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Space Radiation and the Central Nervous System

by Matthew Maddox on November 27, 2018


Data has linked space radiation to problems with cognition, including motor function, learning, attention, short-term memory, processing speed, and cognitive flexibility. Long-term risks include premature aging and Alzheimer’s disease. The National Aeronautics and Space Administration (NASA) created a research program called Anomalous Long Term Effects in Astronauts’ Central Nervous System (ALTEA) that measures the effects of crew members’ exposure to galactic cosmic radiation (GCR). In particular, the investigation is focused on the light flashes that astronauts have reported seeing at night during a mission, which are thought to come from high-energy particles interacting with the brain.

As NASA diligently works to understand how space radiation affects the central nervous system, a key part of its research and protection measures has been equipping individual astronauts with personal radiation monitoring dosimeters featuring the Instadose®+ technology. The Instadose+ dosimeter measures the amount of radiation exposure an individual astronaut receives and wirelessly transmits that information so that it can be viewed on a mobile device or computer. NASA has partnered with Mirion Technologies’ Dosimetry Services Division to ensure that the astronauts can read their exposure on their devices in space, while NASA staff, here on earth, can simultaneously monitor the astronauts’ dose levels on computers.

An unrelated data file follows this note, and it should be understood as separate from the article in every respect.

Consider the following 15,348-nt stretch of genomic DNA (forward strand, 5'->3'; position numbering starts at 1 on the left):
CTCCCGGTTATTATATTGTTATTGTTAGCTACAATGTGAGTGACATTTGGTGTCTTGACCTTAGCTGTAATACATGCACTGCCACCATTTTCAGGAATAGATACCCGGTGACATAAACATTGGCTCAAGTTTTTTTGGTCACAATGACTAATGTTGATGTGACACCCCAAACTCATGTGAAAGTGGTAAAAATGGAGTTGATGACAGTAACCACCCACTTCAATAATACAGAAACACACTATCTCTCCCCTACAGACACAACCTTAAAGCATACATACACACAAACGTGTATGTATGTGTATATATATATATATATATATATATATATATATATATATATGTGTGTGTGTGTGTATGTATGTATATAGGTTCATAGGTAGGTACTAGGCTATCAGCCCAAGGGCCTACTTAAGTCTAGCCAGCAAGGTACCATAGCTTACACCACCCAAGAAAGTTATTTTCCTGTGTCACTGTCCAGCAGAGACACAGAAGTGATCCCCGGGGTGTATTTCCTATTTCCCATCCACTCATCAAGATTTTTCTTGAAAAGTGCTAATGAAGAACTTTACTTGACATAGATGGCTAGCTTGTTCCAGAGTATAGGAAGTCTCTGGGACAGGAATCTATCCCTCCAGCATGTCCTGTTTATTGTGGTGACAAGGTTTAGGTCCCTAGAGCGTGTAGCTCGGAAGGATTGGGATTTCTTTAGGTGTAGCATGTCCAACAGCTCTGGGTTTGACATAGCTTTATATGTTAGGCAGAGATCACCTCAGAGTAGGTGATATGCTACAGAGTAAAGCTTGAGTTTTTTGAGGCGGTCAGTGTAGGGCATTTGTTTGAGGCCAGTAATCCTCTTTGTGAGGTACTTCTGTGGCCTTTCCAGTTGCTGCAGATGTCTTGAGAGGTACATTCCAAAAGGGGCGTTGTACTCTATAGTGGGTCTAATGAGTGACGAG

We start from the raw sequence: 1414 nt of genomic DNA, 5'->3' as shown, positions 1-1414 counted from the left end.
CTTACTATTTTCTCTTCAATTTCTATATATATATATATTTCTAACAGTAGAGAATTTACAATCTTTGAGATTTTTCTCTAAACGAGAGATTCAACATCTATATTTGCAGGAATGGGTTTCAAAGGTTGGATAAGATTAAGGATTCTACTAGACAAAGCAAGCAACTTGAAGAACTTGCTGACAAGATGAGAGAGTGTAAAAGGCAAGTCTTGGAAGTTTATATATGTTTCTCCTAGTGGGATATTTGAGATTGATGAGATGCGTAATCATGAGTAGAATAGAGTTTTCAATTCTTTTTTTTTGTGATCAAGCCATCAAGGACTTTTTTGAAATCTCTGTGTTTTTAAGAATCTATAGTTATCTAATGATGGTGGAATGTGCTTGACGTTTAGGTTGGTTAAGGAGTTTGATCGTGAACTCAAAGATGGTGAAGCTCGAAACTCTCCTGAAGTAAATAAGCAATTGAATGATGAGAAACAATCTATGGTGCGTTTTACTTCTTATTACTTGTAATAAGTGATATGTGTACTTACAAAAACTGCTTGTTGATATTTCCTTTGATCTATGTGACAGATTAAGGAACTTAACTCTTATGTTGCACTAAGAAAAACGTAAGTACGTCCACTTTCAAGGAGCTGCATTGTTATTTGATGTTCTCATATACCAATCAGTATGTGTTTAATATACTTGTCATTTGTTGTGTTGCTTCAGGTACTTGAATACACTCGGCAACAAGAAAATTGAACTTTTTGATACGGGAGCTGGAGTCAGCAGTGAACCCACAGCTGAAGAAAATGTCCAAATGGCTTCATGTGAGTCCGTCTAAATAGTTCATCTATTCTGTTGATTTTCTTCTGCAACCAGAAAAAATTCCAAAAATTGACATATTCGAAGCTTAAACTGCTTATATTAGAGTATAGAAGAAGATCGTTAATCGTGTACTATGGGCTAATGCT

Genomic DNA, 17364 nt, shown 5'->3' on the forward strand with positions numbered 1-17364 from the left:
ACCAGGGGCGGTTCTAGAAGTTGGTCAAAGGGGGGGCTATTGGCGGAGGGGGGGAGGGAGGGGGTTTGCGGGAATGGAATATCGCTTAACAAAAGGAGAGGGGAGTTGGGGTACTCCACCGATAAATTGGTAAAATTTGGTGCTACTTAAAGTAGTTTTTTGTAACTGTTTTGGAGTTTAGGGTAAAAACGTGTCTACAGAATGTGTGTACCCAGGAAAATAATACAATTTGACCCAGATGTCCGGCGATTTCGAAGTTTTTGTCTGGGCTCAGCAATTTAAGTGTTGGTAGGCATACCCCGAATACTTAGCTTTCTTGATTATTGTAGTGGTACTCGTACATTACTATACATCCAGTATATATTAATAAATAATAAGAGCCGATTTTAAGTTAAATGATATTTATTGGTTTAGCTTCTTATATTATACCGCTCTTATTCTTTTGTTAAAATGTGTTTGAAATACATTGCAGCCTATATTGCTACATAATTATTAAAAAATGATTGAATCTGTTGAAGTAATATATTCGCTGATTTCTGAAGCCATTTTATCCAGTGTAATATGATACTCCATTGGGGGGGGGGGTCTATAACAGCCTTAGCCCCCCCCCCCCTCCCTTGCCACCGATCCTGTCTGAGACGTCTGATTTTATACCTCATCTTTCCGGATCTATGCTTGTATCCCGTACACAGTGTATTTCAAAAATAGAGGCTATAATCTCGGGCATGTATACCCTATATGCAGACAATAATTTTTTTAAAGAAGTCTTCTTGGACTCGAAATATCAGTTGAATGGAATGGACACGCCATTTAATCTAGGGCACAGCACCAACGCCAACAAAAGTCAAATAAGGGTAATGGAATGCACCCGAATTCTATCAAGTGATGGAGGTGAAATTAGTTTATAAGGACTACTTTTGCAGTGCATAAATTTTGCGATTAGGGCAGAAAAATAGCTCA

Although not exposed to the higher levels of radiation that exist in space, clinicians who work with medical imaging equipment (medical imaging technicians, radiologists, dentists/dental technicians, radiation supervisors and safety officers, cath lab and interventional medical staff, etc.) are often exposed to smaller amounts of radiation on a longer-term basis as a daily occupational risk. Smaller exposures over a longer period of time, such as the span of a successful career, can be just as deleterious to one’s health. Understanding the real risk begins with knowing exactly how much radiation an individual is exposed to…not just in one day, but every day while working around radiation. Therefore, personal radiation monitoring devices, such as the Instadose+ dosimeter are critical to clinical staff working with and around medical imaging equipment.    

In this month of thanksgiving, Mirion is thankful to be able to develop cutting-edge technology that can be used to protect both astronauts and other individuals who work with and around radiation. Mirion is honored to collaborate with NASA to safeguard the health of people who so courageously explore unknown realms to further science and healthcare innovation.

Key Take-Aways


Space radiation can cause significant problems with the central nervous system.


NASA’s Anomalous Long Term Effects in Astronauts’ Central Nervous System (ALTEA) investigates those problems.


Instadose+ dosimetry technology allows astronauts and NASA staff to actively monitor radiation dose in space.



Visit www.instadose.com to find out  how this smarter dosimetry technology works  and how it can benefit your workplace or industry.






Topics: radiation exposure

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